Construction of the fire station / EMS continues despite the pandemic
In 2017, an analysis of the service needs of the Austin Fire Department led to the creation, with city council approval, of a six-year plan for the construction and staffing of five fire stations. / EMS in the areas most in need: Del Valle / Moore’s Crossing, Travis Country, Loop 360 / Davenport, Goodnight Ranch and Canyon Creek / 620. Last week, Richard Mendoza, the director of Public Works, delivered a report to Mayor Steve Adler and council members saying that despite the pandemic, the the resolution progress is on schedule.
“We believe we will still be able to deliver the remaining three stations within the original six year timeframe and are working in partnership with the city’s budget office as well as the Austin Fire Department and Medical Services. Austin / Travis County emergency response on next steps for delivery given current financial constraints, ”Mendoza noted in the memo.
Del Valle / Moore’s Crossing station is complete, according to the report, while Travis Country station has reached “substantial completion.” A certificate of occupancy was issued on July 8 for the Travis Country station and the note states that “the contractor is progressing towards final completion and move in”.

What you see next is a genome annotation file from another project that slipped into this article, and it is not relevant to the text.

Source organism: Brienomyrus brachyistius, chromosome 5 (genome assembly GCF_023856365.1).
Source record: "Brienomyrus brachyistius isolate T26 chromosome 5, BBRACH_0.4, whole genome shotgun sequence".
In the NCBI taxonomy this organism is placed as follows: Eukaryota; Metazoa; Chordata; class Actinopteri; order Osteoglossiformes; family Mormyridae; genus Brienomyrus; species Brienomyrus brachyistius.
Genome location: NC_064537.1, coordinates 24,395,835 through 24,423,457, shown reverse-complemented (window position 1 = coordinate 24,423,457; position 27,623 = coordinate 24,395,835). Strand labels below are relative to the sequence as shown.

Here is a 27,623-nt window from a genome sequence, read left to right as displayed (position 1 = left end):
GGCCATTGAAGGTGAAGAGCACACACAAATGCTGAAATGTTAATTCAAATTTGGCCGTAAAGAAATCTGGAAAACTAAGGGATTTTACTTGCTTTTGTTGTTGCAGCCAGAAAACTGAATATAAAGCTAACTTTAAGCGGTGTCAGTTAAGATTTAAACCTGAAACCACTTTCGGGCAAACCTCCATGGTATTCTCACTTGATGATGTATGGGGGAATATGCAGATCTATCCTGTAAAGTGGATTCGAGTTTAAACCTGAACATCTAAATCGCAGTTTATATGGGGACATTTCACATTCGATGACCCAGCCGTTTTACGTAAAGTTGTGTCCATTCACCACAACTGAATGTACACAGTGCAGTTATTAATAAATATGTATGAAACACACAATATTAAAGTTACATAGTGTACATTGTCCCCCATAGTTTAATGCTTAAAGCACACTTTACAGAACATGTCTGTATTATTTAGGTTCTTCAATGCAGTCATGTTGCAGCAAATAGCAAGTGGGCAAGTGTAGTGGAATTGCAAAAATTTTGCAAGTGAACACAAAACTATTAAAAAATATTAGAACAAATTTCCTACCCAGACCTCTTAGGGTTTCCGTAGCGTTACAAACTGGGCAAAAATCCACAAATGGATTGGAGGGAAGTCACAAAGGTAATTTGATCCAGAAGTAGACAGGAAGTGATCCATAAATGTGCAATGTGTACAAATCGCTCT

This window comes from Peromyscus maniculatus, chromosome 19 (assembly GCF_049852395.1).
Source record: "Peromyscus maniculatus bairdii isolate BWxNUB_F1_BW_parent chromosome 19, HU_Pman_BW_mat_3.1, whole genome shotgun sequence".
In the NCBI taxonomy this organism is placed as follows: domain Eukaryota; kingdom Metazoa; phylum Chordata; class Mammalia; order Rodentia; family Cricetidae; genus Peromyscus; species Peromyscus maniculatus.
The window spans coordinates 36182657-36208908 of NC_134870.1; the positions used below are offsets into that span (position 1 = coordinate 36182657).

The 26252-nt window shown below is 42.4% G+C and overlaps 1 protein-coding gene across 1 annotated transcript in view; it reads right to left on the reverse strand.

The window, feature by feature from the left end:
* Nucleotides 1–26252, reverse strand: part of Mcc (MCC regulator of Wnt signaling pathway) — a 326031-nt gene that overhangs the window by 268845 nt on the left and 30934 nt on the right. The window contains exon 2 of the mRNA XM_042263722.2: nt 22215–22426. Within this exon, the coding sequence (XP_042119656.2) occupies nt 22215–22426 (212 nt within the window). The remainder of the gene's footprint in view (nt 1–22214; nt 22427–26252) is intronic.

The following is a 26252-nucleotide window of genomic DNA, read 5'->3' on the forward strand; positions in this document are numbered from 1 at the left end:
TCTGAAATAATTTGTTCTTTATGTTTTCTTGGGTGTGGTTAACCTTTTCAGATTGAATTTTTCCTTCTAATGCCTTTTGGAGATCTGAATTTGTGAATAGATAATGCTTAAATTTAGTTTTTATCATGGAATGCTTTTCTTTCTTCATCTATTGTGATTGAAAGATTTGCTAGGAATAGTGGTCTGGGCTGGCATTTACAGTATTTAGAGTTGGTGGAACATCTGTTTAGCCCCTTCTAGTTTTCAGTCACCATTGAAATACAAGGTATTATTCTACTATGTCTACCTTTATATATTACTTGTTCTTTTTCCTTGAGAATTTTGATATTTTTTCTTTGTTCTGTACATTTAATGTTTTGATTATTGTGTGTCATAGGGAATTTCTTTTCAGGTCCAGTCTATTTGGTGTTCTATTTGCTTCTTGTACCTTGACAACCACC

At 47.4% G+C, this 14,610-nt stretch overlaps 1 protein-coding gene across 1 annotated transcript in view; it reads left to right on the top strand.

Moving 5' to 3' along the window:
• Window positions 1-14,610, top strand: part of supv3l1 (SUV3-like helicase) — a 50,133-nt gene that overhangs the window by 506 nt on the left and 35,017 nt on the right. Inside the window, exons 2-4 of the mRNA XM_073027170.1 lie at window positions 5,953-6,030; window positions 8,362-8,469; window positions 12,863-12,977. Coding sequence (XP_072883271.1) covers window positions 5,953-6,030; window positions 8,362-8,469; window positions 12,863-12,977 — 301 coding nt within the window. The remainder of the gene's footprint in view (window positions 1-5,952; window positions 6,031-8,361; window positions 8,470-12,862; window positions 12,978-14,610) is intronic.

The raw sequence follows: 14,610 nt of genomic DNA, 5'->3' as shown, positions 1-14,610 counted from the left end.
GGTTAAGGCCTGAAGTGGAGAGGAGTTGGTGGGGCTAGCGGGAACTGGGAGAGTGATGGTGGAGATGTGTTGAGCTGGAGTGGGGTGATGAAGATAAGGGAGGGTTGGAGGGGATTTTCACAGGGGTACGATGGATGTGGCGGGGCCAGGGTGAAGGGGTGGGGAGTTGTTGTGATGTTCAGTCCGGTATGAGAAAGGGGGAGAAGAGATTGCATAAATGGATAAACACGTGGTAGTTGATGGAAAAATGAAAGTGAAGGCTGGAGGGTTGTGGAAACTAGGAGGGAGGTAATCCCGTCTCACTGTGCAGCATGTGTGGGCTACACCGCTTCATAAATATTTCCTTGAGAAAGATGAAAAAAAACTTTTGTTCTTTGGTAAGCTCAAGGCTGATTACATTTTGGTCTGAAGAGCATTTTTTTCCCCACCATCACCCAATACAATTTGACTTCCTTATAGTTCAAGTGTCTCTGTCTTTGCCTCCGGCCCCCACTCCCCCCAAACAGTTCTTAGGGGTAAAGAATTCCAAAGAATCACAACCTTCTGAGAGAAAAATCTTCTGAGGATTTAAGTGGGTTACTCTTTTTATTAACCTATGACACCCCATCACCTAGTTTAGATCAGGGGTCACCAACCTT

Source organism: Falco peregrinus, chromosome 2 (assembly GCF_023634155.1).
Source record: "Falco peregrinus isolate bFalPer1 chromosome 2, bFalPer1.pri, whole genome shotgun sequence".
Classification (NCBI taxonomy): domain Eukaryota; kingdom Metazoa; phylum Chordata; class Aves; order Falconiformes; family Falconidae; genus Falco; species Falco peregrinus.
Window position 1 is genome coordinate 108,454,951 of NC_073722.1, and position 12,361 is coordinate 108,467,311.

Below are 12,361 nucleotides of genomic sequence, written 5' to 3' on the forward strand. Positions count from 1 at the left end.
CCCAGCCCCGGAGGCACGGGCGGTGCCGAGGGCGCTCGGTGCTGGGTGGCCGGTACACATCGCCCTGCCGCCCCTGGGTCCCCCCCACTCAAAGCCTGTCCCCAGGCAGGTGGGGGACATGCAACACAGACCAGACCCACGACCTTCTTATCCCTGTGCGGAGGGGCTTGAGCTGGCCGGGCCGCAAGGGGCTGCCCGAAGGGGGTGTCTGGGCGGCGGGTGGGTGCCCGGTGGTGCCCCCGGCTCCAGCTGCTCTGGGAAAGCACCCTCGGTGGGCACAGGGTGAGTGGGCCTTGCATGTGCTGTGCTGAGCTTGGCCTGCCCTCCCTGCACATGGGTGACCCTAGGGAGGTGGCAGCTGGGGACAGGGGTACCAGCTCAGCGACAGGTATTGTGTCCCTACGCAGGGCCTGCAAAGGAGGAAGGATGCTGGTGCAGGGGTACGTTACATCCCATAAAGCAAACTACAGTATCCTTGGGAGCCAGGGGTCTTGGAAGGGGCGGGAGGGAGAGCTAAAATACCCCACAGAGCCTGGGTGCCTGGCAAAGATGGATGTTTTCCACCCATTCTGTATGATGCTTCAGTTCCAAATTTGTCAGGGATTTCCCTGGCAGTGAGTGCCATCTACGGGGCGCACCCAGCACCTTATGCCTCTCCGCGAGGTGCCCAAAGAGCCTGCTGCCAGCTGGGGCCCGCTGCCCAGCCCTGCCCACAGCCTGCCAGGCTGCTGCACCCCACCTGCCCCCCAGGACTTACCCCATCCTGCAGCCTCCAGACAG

The Travis Country Station includes a training tower, a gas station for city vehicles, 10 dorms and sustainable landscaping, according to a Press release since last year.
While the Loop 360 / Davenport station is still in the design stage, construction is scheduled for October. (“Due to the challenges of the site topography and utilities, we estimate a construction time of 15 months for this station,” according to the memo.)
Goodnight Ranch Station and Canyon Creek Station are still in the pre-development phase.
The 2017 resolution highlighted AFD’s inability to comply with National Fire Protection Association standards; more specifically, arrive on site within eight minutes of an emergency call at least 90 percent of the time. Depending on the resolution, response times even exceed eight minutes most of the time in certain areas of the city.
AFD’s failure to meet this critical standard likely reflects the fact that the population of Austin is overtaking the expansion of the fire department. According to the city’s demographer quoted in the resolution, “Austin’s population grew by 40% from 2003 to 2018 and is likely to grow another 25% by 2033.”
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